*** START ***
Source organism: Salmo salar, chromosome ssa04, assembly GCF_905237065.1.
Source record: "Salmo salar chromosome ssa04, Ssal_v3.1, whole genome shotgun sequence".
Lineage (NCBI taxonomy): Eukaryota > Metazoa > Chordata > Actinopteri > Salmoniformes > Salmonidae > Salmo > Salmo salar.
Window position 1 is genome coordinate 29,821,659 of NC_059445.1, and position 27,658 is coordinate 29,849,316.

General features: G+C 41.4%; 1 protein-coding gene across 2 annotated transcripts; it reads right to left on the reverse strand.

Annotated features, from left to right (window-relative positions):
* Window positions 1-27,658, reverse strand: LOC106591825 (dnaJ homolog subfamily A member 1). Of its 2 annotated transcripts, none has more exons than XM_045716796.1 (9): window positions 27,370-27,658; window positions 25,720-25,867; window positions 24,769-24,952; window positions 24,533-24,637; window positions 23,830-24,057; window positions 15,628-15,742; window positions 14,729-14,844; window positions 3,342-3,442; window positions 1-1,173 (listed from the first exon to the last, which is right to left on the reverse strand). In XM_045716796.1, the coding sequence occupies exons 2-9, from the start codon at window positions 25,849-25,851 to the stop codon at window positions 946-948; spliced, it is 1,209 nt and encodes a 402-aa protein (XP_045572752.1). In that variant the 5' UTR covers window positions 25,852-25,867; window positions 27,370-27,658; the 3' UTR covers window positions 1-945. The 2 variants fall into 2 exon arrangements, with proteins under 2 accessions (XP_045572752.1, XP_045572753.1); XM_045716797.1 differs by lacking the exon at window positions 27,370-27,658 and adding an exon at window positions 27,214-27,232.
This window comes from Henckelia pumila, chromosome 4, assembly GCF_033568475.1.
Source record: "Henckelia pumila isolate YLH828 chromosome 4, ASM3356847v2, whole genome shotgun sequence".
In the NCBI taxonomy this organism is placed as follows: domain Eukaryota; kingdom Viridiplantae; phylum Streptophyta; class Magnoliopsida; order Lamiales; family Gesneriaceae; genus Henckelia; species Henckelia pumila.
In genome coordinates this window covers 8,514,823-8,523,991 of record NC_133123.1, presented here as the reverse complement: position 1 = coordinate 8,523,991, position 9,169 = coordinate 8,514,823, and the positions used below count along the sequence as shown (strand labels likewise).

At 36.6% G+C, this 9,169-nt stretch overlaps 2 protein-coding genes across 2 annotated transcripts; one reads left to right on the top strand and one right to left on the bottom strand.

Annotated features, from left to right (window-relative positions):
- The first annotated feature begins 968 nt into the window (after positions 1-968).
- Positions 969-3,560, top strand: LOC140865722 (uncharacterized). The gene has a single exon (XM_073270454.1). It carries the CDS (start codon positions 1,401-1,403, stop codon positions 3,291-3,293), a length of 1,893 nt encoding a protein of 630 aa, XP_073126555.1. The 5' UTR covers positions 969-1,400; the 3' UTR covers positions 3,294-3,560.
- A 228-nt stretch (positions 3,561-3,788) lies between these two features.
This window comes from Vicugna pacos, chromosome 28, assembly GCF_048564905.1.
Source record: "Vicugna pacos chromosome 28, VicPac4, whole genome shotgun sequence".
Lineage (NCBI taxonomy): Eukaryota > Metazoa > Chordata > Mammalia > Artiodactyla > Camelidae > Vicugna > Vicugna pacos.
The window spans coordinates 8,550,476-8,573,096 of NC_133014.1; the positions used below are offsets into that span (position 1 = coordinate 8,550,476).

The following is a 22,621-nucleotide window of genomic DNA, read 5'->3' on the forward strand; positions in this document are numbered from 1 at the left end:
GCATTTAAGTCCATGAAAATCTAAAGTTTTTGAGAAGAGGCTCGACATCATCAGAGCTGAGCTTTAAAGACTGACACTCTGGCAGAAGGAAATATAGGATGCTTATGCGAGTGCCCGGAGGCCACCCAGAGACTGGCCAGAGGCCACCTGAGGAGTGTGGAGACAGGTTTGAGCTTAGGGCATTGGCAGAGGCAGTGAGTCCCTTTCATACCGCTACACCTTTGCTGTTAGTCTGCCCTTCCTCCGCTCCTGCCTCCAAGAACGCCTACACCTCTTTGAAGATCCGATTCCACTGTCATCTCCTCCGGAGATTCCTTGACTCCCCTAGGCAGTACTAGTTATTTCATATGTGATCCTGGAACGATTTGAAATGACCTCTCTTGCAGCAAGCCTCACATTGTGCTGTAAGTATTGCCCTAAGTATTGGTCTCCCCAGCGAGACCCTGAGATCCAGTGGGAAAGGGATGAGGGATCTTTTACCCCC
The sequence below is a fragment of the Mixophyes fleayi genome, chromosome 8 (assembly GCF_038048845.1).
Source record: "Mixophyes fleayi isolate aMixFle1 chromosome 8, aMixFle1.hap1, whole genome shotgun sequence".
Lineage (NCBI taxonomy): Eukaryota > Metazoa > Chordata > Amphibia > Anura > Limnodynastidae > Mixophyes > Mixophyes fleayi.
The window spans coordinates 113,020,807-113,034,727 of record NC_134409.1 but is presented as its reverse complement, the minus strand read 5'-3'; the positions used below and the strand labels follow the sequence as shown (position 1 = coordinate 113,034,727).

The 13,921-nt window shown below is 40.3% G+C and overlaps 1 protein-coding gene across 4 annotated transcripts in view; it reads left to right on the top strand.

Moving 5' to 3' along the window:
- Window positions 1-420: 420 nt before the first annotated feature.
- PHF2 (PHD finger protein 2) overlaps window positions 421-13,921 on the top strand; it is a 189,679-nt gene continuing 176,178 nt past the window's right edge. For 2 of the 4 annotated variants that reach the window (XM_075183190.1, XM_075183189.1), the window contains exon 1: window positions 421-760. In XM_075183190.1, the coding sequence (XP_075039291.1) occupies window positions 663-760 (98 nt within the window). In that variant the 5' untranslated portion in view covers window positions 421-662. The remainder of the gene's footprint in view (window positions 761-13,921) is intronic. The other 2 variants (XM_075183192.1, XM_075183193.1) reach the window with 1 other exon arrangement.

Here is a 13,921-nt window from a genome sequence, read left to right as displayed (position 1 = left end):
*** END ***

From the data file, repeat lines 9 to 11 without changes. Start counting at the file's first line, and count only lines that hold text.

Source record: "Henckelia pumila isolate YLH828 chromosome 4, ASM3356847v2, whole genome shotgun sequence".
In the NCBI taxonomy this organism is placed as follows: domain Eukaryota; kingdom Viridiplantae; phylum Streptophyta; class Magnoliopsida; order Lamiales; family Gesneriaceae; genus Henckelia; species Henckelia pumila.
In genome coordinates this window covers 8,514,823-8,523,991 of record NC_133123.1, presented here as the reverse complement: position 1 = coordinate 8,523,991, position 9,169 = coordinate 8,514,823, and the positions used below count along the sequence as shown (strand labels likewise).